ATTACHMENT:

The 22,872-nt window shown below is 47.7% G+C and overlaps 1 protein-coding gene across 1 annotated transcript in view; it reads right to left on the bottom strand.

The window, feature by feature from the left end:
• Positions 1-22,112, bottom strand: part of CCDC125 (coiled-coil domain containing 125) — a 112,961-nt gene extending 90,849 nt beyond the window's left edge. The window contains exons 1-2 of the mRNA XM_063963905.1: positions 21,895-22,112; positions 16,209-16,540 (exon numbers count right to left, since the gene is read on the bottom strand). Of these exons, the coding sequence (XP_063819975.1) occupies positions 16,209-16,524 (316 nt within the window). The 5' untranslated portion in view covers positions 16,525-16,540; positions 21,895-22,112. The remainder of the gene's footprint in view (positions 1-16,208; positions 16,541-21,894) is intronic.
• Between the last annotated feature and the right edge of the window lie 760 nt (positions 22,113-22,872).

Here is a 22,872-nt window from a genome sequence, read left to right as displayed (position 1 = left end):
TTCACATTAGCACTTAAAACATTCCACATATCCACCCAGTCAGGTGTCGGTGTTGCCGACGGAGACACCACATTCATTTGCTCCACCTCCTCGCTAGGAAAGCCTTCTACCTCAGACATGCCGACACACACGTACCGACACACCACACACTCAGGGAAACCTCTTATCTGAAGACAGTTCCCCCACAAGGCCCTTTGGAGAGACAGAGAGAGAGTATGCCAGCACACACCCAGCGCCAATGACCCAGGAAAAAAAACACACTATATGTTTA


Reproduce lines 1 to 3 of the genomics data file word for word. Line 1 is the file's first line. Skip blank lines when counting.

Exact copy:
The 22,872-nt window shown below is 47.7% G+C and overlaps 1 protein-coding gene across 1 annotated transcript in view; it reads right to left on the bottom strand.

The window, feature by feature from the left end:
• Positions 1-22,112, bottom strand: part of CCDC125 (coiled-coil domain containing 125) — a 112,961-nt gene extending 90,849 nt beyond the window's left edge. The window contains exons 1-2 of the mRNA XM_063963905.1: positions 21,895-22,112; positions 16,209-16,540 (exon numbers count right to left, since the gene is read on the bottom strand). Of these exons, the coding sequence (XP_063819975.1) occupies positions 16,209-16,524 (316 nt within the window). The 5' untranslated portion in view covers positions 16,525-16,540; positions 21,895-22,112. The remainder of the gene's footprint in view (positions 1-16,208; positions 16,541-21,894) is intronic.